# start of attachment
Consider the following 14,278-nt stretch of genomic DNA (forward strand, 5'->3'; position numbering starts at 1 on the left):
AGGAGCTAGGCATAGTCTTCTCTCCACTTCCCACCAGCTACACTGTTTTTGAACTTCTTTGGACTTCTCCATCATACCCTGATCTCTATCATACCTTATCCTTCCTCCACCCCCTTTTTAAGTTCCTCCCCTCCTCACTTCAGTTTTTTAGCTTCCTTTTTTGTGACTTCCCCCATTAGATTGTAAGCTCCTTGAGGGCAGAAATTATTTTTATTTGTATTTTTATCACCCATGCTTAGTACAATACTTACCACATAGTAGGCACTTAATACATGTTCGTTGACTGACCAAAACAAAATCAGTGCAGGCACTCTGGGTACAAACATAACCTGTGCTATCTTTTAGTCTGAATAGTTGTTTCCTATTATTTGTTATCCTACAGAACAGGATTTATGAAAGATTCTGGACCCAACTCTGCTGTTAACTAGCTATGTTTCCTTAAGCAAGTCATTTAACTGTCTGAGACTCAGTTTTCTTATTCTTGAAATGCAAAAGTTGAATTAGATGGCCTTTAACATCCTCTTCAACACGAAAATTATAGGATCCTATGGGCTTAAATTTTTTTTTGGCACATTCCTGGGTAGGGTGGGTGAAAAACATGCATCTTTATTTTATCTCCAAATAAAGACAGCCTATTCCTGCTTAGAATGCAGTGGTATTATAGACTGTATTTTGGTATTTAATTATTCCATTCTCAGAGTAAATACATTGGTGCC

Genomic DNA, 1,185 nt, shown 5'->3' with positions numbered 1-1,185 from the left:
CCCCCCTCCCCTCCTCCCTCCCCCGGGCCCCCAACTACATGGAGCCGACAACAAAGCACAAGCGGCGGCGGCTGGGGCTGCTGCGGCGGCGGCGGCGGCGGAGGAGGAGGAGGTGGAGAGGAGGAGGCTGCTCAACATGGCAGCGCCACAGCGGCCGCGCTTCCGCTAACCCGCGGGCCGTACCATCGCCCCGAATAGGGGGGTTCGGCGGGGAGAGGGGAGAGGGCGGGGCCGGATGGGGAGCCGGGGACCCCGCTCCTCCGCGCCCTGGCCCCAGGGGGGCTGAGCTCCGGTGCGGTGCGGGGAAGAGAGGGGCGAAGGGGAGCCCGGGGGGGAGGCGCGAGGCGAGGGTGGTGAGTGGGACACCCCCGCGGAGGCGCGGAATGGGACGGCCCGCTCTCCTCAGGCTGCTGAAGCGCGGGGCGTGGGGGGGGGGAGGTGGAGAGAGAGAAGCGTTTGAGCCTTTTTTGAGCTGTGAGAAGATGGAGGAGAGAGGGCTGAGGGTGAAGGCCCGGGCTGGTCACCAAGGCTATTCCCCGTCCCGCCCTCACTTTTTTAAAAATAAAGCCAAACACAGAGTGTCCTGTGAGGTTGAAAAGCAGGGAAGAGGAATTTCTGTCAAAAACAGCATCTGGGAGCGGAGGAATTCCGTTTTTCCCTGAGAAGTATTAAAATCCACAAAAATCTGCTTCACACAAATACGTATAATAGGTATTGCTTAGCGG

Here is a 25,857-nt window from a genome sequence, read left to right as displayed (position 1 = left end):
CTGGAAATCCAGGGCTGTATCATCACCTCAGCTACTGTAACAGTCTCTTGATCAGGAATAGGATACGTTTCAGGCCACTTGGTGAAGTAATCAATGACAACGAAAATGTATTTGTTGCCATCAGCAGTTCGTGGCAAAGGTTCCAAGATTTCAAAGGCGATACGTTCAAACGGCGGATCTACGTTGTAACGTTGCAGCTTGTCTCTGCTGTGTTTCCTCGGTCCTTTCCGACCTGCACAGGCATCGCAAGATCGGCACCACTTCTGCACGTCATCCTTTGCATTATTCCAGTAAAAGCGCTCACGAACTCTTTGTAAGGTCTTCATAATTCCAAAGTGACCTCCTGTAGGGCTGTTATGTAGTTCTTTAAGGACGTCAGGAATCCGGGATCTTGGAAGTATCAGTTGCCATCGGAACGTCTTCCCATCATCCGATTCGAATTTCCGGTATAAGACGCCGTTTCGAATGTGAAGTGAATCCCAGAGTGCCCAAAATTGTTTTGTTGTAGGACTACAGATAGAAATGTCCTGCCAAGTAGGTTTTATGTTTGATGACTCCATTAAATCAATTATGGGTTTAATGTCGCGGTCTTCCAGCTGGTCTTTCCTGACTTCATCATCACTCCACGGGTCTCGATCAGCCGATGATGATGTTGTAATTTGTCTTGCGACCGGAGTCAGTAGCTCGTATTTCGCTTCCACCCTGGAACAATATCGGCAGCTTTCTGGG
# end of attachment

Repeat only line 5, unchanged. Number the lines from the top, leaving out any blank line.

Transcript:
Here is a 25,857-nt window from a genome sequence, read left to right as displayed (position 1 = left end):